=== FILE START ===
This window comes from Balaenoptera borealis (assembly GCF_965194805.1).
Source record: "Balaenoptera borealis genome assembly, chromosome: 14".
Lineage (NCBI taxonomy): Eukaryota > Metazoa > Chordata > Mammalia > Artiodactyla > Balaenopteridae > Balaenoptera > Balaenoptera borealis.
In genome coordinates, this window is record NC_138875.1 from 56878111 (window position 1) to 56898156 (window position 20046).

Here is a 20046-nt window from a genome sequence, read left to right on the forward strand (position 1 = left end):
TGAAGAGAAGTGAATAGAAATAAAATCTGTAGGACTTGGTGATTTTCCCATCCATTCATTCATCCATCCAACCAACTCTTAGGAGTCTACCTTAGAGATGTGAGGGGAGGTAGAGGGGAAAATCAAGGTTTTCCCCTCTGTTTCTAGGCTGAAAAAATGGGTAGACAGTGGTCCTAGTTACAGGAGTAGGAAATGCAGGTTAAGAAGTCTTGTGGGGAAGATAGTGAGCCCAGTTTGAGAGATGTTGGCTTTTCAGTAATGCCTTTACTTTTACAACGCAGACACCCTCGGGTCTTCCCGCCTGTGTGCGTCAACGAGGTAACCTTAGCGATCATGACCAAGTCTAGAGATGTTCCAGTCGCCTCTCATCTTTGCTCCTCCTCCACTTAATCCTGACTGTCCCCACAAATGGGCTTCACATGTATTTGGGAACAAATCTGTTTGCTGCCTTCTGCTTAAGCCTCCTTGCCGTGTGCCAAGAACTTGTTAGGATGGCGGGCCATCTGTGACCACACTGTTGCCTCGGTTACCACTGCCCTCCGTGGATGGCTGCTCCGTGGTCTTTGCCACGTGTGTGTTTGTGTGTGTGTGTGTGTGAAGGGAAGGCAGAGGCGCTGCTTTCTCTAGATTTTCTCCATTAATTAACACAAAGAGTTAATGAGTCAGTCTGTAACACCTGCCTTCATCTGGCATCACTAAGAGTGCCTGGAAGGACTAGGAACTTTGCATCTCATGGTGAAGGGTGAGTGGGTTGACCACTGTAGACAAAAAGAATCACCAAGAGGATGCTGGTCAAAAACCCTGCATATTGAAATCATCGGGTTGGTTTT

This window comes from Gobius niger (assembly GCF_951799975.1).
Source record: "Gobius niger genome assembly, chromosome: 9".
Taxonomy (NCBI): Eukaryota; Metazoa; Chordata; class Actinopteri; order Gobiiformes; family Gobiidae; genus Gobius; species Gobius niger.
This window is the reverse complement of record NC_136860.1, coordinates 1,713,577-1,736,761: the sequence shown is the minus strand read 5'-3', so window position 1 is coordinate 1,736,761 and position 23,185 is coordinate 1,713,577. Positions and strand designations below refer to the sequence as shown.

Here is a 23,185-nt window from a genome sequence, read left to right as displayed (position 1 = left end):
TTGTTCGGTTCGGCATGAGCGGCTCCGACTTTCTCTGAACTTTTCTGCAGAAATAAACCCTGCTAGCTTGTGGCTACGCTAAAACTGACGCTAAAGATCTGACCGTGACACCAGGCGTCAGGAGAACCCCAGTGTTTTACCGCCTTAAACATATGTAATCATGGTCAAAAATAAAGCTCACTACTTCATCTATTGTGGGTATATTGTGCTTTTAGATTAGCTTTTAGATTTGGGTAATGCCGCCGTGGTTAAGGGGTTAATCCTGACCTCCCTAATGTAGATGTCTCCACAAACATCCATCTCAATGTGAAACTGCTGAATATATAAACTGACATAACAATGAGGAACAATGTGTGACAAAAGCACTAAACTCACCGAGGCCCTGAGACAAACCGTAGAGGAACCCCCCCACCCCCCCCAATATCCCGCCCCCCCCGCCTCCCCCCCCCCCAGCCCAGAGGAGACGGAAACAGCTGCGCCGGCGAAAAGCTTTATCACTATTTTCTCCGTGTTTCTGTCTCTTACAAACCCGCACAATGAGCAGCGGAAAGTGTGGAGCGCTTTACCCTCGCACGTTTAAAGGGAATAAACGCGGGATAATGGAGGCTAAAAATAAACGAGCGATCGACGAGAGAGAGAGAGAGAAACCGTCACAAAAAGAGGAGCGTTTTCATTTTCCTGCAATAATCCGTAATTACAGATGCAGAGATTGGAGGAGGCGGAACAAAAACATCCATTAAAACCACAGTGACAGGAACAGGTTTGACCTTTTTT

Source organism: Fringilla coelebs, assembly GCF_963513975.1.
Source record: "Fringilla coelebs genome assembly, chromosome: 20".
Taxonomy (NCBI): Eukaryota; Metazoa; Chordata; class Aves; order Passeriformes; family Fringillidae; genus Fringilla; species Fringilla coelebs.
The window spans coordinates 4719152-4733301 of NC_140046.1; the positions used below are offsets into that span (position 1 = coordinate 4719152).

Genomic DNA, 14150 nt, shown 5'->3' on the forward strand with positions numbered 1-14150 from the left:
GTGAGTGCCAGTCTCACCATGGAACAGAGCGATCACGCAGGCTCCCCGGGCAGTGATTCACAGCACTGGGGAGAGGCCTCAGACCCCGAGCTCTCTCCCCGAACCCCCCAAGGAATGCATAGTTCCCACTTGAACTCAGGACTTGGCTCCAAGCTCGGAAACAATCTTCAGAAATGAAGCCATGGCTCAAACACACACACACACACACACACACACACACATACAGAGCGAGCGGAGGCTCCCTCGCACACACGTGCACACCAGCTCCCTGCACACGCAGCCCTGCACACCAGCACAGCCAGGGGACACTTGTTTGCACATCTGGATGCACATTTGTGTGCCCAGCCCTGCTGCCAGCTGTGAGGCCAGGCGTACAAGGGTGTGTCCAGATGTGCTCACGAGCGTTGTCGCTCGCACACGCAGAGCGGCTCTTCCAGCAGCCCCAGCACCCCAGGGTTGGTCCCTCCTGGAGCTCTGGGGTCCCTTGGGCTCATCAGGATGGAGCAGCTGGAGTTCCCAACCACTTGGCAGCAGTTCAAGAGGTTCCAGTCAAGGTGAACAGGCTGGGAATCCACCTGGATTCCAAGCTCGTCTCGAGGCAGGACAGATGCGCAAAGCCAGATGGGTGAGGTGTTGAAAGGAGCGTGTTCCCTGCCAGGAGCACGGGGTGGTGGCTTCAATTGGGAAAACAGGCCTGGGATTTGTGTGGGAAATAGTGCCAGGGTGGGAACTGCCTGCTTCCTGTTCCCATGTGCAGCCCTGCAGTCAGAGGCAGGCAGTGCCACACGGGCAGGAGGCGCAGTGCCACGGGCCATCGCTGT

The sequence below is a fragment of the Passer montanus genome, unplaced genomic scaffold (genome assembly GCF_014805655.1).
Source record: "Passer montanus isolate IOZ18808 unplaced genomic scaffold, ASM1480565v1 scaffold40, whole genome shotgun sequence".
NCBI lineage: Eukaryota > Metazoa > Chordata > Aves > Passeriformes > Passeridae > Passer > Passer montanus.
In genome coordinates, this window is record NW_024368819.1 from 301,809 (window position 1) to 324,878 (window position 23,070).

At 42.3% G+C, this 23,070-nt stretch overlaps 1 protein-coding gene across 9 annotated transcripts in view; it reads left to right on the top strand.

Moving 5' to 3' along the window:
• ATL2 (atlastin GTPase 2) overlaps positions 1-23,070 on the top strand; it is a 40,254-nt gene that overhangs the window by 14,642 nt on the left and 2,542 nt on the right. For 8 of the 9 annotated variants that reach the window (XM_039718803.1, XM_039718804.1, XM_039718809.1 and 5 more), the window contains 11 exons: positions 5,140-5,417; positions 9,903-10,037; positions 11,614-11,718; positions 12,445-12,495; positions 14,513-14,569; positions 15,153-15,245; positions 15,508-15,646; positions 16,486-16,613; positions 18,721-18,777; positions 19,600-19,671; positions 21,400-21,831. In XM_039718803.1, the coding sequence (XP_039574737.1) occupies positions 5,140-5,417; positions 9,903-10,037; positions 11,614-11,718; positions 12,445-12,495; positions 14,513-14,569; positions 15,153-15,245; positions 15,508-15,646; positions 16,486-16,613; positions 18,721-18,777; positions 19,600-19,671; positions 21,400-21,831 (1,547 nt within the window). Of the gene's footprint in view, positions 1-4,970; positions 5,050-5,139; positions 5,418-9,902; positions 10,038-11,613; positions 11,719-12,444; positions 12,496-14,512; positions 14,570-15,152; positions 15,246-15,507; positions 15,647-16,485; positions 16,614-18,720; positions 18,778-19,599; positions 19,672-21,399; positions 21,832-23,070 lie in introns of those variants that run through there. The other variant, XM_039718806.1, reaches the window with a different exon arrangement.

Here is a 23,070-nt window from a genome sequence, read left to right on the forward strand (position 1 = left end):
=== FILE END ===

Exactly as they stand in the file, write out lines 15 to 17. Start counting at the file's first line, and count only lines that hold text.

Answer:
Taxonomy (NCBI): Eukaryota; Metazoa; Chordata; class Aves; order Passeriformes; family Fringillidae; genus Fringilla; species Fringilla coelebs.
The window spans coordinates 4719152-4733301 of NC_140046.1; the positions used below are offsets into that span (position 1 = coordinate 4719152).

Genomic DNA, 14150 nt, shown 5'->3' on the forward strand with positions numbered 1-14150 from the left: